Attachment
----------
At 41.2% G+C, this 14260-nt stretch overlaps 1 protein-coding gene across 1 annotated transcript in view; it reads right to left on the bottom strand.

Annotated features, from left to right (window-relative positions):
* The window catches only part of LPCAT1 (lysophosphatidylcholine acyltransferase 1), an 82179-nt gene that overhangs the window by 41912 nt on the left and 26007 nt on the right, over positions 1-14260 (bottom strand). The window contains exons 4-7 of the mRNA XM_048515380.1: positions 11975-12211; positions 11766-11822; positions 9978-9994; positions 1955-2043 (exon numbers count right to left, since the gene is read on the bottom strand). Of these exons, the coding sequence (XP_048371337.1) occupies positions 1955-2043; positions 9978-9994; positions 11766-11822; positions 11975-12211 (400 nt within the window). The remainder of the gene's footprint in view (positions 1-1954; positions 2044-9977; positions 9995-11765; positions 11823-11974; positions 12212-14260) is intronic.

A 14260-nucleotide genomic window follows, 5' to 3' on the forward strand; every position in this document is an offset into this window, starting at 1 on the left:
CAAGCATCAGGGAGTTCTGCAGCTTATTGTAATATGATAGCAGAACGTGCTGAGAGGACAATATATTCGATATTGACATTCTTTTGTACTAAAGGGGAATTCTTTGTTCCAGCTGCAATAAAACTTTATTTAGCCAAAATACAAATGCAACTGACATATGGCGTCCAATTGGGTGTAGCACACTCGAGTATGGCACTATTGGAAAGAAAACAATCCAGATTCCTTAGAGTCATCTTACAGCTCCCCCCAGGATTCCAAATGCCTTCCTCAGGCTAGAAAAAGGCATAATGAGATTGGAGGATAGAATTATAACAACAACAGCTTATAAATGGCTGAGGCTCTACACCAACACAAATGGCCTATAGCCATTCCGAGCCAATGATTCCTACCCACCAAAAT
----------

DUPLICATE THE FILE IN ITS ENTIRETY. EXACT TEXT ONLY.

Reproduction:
At 41.2% G+C, this 14260-nt stretch overlaps 1 protein-coding gene across 1 annotated transcript in view; it reads right to left on the bottom strand.

Annotated features, from left to right (window-relative positions):
* The window catches only part of LPCAT1 (lysophosphatidylcholine acyltransferase 1), an 82179-nt gene that overhangs the window by 41912 nt on the left and 26007 nt on the right, over positions 1-14260 (bottom strand). The window contains exons 4-7 of the mRNA XM_048515380.1: positions 11975-12211; positions 11766-11822; positions 9978-9994; positions 1955-2043 (exon numbers count right to left, since the gene is read on the bottom strand). Of these exons, the coding sequence (XP_048371337.1) occupies positions 1955-2043; positions 9978-9994; positions 11766-11822; positions 11975-12211 (400 nt within the window). The remainder of the gene's footprint in view (positions 1-1954; positions 2044-9977; positions 9995-11765; positions 11823-11974; positions 12212-14260) is intronic.

A 14260-nucleotide genomic window follows, 5' to 3' on the forward strand; every position in this document is an offset into this window, starting at 1 on the left:
CAAGCATCAGGGAGTTCTGCAGCTTATTGTAATATGATAGCAGAACGTGCTGAGAGGACAATATATTCGATATTGACATTCTTTTGTACTAAAGGGGAATTCTTTGTTCCAGCTGCAATAAAACTTTATTTAGCCAAAATACAAATGCAACTGACATATGGCGTCCAATTGGGTGTAGCACACTCGAGTATGGCACTATTGGAAAGAAAACAATCCAGATTCCTTAGAGTCATCTTACAGCTCCCCCCAGGATTCCAAATGCCTTCCTCAGGCTAGAAAAAGGCATAATGAGATTGGAGGATAGAATTATAACAACAACAGCTTATAAATGGCTGAGGCTCTACACCAACACAAATGGCCTATAGCCATTCCGAGCCAATGATTCCTACCCACCAAAAT